Strange Beasts of China by Yan Ge, translated into English by Jeremy Tiang

Sorrowful beasts are gentle by nature, and prefer the cold and dark. They love cauliflower and mung beans, vanilla ice cream and tangerine pudding. They fear trains, bitter gourd, and satellite TV.

A book that bent my mind in all the best ways. In the city of Yong’an, a multitude of strange beasts live side by side with humans. The narrator of this tale once studied these beasts as a zoology student; now she writes romance novels. But she’s still known for her expertise in beasts in some circles, and people come to her with their beastly tales and for help. The narrator is drawn into one beastly mystery and then another, seemingly disparate tales connecting. Each chapter is structured as a separate story showcasing a different species of beast, yet slowly the pieces come together as a whole. The entire book is deliciously strange, filled with surprise and mystery, humor and melancholy, and sudden shocks of horror. One of the best things I read in 2021.

 

Six Dreams About the Train and Other Stories by Maria Haskins

I’ve been following Haskins’ work for years now, and was delighted to see her come out with her first collection of short stories this year. Collected here are stories of fantasy, horror, science fiction, and stories that cross and blend genres. There are deep-diving punks working on Enceladus and Ceres, in the far reaches of our solar system, mining resources for the Company. . . who return to Earth and discover that Earth’s deep seas may hold the greatest danger yet. There’s an alternate history alien invasion story; flat-out horror; whimsical humor; Very Good Dogs, and delicate, exquisitely wrought fairy tales. There are stories that blend horror and wonder, beauty and tenderness, and Haskins’ gorgeous prose lights all of it. Some of my favorite stories were the haunting opening flash piece, “When Mama Calls”; the absolutely exquisite “Hare’s Breath”; the wonderfully dark and surprising “The Brightest Lights of Heaven” with its twists and turns and depiction of childhood friendship and fantasy; and “Cleaver, Meat, and Block” an intense and horrifying zombie-plague story as you’ve never seen before. Two stories, “And You Shall Sing Me a Deeper Song” and “Blackdog” are original to this collection, and both are wonderful. Something special about Haskins’ work is the tenderness at the heart of each of her stories, a generosity and complexity that’s there even in the midst of the greatest darkness and horror.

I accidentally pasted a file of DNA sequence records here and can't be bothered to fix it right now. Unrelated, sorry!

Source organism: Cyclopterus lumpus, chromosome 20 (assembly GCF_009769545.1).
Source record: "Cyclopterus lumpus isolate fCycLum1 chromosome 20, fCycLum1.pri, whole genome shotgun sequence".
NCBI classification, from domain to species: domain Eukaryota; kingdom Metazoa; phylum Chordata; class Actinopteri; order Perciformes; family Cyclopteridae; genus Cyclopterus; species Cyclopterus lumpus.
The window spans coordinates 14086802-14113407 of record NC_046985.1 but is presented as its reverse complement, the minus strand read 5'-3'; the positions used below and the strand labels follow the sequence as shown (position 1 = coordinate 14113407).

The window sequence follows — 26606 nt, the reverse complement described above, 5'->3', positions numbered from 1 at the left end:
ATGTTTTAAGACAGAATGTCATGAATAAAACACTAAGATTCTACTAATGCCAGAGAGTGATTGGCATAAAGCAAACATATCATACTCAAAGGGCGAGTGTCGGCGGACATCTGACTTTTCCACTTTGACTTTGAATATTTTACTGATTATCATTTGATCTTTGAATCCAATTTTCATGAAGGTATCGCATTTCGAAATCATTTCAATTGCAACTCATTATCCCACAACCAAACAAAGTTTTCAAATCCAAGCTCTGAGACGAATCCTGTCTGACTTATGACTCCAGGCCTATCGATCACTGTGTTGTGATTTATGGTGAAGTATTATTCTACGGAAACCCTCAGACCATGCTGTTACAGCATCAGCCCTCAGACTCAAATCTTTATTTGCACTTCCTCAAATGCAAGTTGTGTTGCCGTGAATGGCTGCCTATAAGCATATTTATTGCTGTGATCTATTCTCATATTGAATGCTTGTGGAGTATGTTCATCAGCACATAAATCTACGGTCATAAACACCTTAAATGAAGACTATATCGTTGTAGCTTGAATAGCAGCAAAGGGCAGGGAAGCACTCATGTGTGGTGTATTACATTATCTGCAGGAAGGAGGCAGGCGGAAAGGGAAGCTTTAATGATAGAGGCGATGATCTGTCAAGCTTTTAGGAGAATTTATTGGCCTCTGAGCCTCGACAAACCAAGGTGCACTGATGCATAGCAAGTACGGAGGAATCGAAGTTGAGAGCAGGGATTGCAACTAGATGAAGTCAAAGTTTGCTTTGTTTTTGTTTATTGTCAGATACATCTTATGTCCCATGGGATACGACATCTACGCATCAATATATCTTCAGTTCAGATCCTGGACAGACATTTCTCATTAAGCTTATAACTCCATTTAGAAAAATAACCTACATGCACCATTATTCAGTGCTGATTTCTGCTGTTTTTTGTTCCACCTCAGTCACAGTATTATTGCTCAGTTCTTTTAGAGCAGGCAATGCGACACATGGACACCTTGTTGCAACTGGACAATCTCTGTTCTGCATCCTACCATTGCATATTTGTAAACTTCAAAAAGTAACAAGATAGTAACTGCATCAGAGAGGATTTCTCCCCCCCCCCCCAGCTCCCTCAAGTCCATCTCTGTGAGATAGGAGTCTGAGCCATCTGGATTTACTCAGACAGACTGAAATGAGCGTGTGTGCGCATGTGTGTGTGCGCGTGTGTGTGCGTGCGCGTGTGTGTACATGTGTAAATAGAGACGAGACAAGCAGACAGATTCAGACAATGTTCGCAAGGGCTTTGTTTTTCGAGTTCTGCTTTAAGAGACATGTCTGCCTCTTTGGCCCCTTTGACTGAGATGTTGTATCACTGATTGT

The Shadow Book by Ji Yun, translated by Yi Izzy Yu and John Yu Branscum

There are books that bend my brain. And there are books that bend and twist and seem to reshape my brain into entirely new patterns. The Shadow Book by Ji Yun is one of those.